Wednesday, March 19, 2008


It’s Nev-aaa-da. Not Nev-ah-da. And I never aimed at livin’ here. But I do. And I enjoy the benefits of not having to pay state income tax. (Whenever I find myself walking through a casino—a rare trek indeed—I cheer on the gamblers: That’s right, toss another quarter in that machine. You’re paying my state income tax, and I love you!) I also really like the Chocolate Nugget, a candy store situated on the drive from Reno to Carson City, our state’s nearly-vacant capital. And the lack of humidity. That’s terrific too.

However, there’s something about Nev-aaa-da that’s bothersome: it’s ugly. It’s a state entirely made of falling-apart teeny towns and sagebrush. (As a side note: my friend, Ashley, commented that when she hears “Reno” her mental picture is a sagebrush tumbling through a sad little town—in the sagebrush she was right, in the small town appearance, her vision more accurately describes 90% of the other towns in Nev-aaa-da.)

Yet as my job/lifestyle includes one heck of a lot of road-tripping through the unsightliness that is the Silver State, I try to make the best of it. So rather than calling these miserable tiny towns miserable, I seek out other adjectives to describe these pit stop places—like quirky, unique, historically appealing, peculiar—and do my best to supplant “miserable” for these alternatives. In essence, I’m playing the Glad Game with Nev-aaa-da.

Nevertheless, I’d be less of myself if I didn’t share with you a few photos of the great state of Nev-aaa-da and mock them.

Battle Mountain. My cousin, Chad, has oft referred to this splotch on the map as “the armpit of Nev-aaa-da.” In sentiment, he’s dead on, but I’d like to alter his description to aim at a different bit of anatomy. Look at this:

It’s a big mound labeled “BM.” Bowel movement. These particular Nev-aaa-dans saw that one of their proud hills could resemble a pile of dog doo, and because they are smarter than everyone else and figured they’d better edu-ma-cate us all, they labeled it. BM. Bowel Movement.

Lovelock. (Or as Whitney remembers it from our childhood: Lady Lovelylocks.) Cruising through this town looking for the one doctor’s office they have, I zipped past this:

Oh boy did I flip around for another look. Here’s a gas station. And in front of it: a cross section of a tree. I’ll bet there’s a plaque somewhere at the base explaining what in the world a giant bit of tree is doing in essentially tree-less Nevada (okay, that’s not fair, there are trees surrounding Lake Tahoe, and part of that lake belongs to us—Keep Tahoe Blue).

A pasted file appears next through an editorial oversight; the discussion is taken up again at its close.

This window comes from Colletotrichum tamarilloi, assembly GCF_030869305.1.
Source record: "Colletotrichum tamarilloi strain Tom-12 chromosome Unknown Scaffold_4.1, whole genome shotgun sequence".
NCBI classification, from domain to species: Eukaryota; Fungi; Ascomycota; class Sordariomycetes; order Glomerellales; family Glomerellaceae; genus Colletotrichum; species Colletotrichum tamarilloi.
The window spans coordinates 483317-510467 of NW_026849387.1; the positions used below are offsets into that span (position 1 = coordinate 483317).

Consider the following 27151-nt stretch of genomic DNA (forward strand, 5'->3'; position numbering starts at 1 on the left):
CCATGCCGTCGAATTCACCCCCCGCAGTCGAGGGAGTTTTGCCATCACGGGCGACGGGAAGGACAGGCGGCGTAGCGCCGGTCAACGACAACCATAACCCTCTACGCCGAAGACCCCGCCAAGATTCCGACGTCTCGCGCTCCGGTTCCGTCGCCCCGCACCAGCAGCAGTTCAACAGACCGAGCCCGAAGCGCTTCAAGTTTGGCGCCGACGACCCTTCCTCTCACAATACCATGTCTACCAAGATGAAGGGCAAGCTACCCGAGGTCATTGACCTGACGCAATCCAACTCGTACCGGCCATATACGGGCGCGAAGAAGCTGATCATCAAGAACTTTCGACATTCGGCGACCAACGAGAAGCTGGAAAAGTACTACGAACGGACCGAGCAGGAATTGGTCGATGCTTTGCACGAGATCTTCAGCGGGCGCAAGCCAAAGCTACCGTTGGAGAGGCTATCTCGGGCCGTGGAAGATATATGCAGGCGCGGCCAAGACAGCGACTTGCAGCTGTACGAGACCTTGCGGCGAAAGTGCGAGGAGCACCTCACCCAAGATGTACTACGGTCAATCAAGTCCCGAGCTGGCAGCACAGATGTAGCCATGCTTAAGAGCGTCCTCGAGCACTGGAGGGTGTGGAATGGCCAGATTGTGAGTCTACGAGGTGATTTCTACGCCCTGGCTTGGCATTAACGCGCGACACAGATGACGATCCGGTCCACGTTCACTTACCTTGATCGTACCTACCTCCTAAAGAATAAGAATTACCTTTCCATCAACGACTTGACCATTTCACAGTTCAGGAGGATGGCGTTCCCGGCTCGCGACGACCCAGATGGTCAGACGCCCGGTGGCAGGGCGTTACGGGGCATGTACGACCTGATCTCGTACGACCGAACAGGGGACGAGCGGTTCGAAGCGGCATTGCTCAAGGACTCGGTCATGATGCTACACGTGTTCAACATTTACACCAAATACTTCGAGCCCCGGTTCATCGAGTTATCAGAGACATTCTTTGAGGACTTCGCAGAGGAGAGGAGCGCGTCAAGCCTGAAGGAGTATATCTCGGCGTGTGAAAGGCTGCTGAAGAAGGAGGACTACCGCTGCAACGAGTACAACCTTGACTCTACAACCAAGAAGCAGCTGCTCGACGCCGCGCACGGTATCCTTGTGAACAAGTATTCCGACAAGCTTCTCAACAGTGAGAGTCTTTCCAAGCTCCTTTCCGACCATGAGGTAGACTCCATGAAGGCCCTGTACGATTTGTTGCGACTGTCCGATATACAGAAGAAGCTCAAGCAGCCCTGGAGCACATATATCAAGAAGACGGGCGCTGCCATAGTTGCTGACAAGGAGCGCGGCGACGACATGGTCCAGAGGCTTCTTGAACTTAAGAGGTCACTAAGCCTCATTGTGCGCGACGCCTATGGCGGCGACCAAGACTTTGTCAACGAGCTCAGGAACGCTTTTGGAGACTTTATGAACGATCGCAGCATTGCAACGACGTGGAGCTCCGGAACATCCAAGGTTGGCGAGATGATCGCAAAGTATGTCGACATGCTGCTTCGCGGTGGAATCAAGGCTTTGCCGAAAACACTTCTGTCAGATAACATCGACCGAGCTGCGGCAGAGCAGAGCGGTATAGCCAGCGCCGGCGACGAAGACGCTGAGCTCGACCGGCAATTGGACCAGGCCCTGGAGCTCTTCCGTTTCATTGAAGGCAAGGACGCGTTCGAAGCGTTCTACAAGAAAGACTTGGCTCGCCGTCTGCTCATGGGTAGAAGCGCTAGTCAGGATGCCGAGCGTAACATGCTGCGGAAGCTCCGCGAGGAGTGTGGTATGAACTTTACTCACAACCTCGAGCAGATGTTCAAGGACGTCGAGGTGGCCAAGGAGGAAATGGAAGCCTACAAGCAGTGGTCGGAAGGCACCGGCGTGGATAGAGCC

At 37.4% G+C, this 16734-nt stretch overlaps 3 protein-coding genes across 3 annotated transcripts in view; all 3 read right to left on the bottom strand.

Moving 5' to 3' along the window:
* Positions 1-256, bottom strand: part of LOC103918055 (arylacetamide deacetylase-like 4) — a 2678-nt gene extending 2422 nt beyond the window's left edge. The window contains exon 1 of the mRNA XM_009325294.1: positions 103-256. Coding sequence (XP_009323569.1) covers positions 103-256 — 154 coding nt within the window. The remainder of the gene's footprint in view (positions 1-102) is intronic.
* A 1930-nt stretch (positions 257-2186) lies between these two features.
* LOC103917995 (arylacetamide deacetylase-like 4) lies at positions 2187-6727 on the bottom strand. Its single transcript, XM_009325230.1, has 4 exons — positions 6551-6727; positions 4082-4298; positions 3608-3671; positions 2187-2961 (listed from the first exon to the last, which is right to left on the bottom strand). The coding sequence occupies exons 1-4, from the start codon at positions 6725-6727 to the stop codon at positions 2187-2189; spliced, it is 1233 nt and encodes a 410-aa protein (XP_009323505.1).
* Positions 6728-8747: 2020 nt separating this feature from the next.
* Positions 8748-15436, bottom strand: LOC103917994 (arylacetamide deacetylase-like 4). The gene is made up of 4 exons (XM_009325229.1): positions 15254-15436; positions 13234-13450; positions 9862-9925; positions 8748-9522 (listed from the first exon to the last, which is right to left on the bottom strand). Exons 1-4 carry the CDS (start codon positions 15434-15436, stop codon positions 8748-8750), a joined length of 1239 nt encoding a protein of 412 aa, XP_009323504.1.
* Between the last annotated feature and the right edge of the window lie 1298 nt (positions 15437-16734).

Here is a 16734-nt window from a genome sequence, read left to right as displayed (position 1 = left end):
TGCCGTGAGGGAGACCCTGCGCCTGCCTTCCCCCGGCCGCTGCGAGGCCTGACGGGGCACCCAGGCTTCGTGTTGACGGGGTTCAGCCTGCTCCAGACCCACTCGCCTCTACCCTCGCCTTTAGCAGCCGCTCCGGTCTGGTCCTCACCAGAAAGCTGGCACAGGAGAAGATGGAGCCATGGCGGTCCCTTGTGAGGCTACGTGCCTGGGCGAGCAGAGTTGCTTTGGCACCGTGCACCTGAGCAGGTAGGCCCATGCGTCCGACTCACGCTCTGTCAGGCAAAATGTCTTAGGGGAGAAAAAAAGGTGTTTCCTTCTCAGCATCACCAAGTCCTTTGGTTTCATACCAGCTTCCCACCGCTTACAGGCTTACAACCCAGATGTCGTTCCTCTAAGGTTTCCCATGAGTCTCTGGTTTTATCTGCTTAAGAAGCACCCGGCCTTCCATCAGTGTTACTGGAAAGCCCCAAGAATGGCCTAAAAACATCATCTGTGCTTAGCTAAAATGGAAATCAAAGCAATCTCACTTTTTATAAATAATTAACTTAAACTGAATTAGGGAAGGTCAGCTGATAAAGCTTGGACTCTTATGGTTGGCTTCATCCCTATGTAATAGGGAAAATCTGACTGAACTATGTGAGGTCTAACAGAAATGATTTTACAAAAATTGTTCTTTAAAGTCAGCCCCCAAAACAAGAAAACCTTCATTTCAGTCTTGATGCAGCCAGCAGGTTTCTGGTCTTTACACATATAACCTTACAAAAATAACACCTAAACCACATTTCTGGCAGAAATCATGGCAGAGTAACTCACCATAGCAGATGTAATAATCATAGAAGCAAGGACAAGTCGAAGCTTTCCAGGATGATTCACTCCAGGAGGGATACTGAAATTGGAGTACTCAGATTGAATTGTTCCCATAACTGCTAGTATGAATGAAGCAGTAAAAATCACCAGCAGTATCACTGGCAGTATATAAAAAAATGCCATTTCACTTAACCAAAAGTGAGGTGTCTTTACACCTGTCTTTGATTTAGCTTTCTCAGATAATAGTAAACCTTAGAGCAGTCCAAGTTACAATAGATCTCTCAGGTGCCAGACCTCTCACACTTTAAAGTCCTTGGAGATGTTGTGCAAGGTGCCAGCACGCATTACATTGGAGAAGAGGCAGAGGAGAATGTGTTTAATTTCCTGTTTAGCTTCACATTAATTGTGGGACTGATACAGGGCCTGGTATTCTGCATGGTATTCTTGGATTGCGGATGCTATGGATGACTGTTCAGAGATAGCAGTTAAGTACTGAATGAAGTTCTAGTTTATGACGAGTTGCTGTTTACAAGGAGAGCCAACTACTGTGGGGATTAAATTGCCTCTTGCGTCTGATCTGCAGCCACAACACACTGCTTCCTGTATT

I didn’t search for such a plaque though, for I was on the phone with Whitney, standing outside my car snapping a couple memories, and late in seeing the docs I was to call on—all while the entire town of Lovelock looked on. One only wants to stand out so much, and I think that inspecting their tree trunk further may have alerted the local color that I was an outsider. Because, of course, prior to that, they’d have had no idea.

Delle. Oh, all right. Delle isn’t ours, it belongs to Utah, but it’s on my drive from Elk Ridge to Sparks and quite near the state line, so I’ll display its special display here.

How nifty is it that some artistic (or high) character saw that the mountain resembled a face and gave it eyes? Clever. And the way that I took the photo, with the sign in the foreground, it looks like that rock is named Delle. So that’s what I’m going to call it: Delle. Tooele County should be proud.

Back to Battle Mountain.

Is it a water tower? An immense simulacrum of a Q-tip? I’m not exactly sure, but it’s the beacon that, while driving across Nevada on I-80, says—hey look, you’re almost to Battle Mountain. Those Battle Mountaineers must be awfully proud of their hometown.

Disclaimer: Now, don’t get me wrong, I am perfectly content to be a Nev-aaa-dan, and have no intention of becoming some other state’s proud resident. It’s just that, c’mon people, I’d be blind if I didn’t notice this western state’s intermittent hideousness.


C. Jane Kendrick said...

I think one has to appreciate the desert to live in the desert. It's only for certain types of people. I am one of those people. Sign me up. BM and all.

(Forgive me, I should've posted this on your last post but then I wondered if you check past posts for comments, and what if you missed my second comment? But I need to tell you that your last post made me go back and listen to one of my favorite songs, and the spirit (of what I don't know) told me to come back and give you the youtube link because it might be a friendly thing for me to do in a way of appreciation. (Deep Breath)Anyway, it is called I Don't Believe You by the Magnetic Fields and you'll know how it's related to your punctuation post if you wait until the last verse. (Nother Deep Breath.) And so, without much further ado, here it is.)

Thank you and good night.

C. Jane Kendrick said...

P.S. The song is good. The video, strange. I think an M.I.T student might have been the creator. Heads up.

Señora H-B said...

Incidentally, at some point in the last 15 years, USA Today actually named Battle Mountain the Armpit of America. Not just Nev-aaaa-da.

Ah, northern Nevada. Though I am a proud native, there are many parts that embarrass me.

Megan said...

A native you say, Mme Hass-Bark? Where from?

Señora H-B said...

I grew up outside of Ely, Nevada. I did a two-year stint in Sparks when I was a wee lass, but haven't been back since high school. Good times, good times.